The House Jan. 6 committee is now asking former President Donald Trump's daughter Ivanka to cooperate with its investigation into the violent insurrection that took place at the U.S. Capitol last year.
It is a truth stranger than fiction.
Things just went from bad to worse for Ivanka Trump and her father. In addition to an ongoing criminal probe by the Manhattan District Attorney's Office, New York Attorney General Letitia James wrote in a Twitter thread last week that they have found ample evidence to support civil charges: "We have uncovered significant evidence indicating that the Trump Organization used fraudulent and misleading asset valuations on multiple properties to obtain economic benefits, including loans, insurance coverage, and tax deductions for years."
Not a political vendetta
This summer, outgoing Manhattan District Attorney Cyrus Vance charged the Trump Organization and its chief financial officer, Allen Weisselberg, with tax fraud. And in November, the DA's office convened a grand jury to examine whether to bring more indictments in a more than two-year-long investigation into the former president's business dealings, according to The Washington Post.
Trump himself has not been charged, but he remains under investigation after a years-long battle to get access to his tax records. The Trump Organization has responded with its own lawsuit against the attorney general, arguing that the investigations are motivated by a political vendetta.
But like many of his arguments, that's barely worth repeating. Despite the chokehold that Trump continues to have on many Republicans, facts are still facts, and feelings are still feelings. They are not, and never were, the same.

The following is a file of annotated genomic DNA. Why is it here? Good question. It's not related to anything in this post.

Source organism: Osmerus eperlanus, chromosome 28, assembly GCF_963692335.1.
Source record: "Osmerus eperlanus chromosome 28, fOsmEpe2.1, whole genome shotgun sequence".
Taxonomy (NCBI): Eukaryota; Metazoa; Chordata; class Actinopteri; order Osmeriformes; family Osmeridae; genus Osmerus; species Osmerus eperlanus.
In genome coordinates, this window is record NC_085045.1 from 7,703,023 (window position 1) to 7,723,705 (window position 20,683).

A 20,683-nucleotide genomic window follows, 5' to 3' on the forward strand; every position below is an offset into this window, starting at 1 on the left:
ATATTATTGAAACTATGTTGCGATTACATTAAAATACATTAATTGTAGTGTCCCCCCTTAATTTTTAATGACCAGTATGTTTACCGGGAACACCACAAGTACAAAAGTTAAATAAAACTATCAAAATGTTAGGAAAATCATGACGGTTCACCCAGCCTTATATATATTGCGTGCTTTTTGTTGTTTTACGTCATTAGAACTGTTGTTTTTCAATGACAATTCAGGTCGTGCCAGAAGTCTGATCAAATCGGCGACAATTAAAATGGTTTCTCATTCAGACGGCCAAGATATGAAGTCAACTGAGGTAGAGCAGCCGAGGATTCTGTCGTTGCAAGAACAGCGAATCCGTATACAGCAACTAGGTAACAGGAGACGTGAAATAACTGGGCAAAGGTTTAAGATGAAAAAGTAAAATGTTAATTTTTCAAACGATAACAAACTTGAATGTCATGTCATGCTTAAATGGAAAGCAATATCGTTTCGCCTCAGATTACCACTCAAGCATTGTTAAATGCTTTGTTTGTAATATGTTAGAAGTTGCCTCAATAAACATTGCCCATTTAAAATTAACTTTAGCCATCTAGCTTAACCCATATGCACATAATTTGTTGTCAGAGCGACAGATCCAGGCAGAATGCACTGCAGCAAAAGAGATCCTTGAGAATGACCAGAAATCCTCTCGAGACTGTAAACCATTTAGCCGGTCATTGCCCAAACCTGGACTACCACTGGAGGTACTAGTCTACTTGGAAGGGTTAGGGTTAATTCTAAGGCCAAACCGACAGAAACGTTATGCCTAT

It's easy to understand why the House Jan. 6 committee would want to call Ivanka Trump in for questioning. It is important to document what those closest to him knew when Trump gave his "Stop the Steal" speech and the world watched, paralyzed with shock, as men in animal pelts and Viking horns assaulted the walls of the Capitol.
Even Donald Trump Jr. understood the gravity of what was happening during the violent insurrection when he texted then-White House chief of staff Mark Meadows, "He's got to condemn this s--- Asap. The Capitol Police tweet is not enough."
Though the investigation is taking too long, it is a relief that things are finally moving forward, hopefully bringing resolution to what has felt like an upside-down world since Trump took office in January of 2017.
The really good part of all this is that this is not just an exercise in documentation to preserve society's collective memory of the near failure of democracy in the United States of America. There could be real-world consequences to these investigations. Namely, if the committee finds Trump and company did facilitate or participate in an act of treason, according to the Constitution, those people can never run for or hold federal office.
In other words, Trump could never run for president again.
But even if Trump is banned from the White House, proceeding against the former president isn't enough. All the sycophants and family members who have been proven to be involved should be held to account: both civilly and criminally, as required by law.
And for those whose participation or omissions don't rise to the level of legal liability, let's hope this investigation serves as a warning to anyone against spreading disinformation in favor of short-term ideological and political gains. These gains have come with a big price tag: a gut punch to this nation's democracy.
Now that investigators are turning up the heat on the Trumps, Republicans would be wise to get out of the kitchen.
Carli Pierson is an attorney, former professor of human rights, writer and member of USA TODAY's Editorial Board. You can follow her on Twitter: @CarliPiersonEsq
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This article originally appeared on USA TODAY: Jan 6 investigation: Trump claim of political vendetta is pure fiction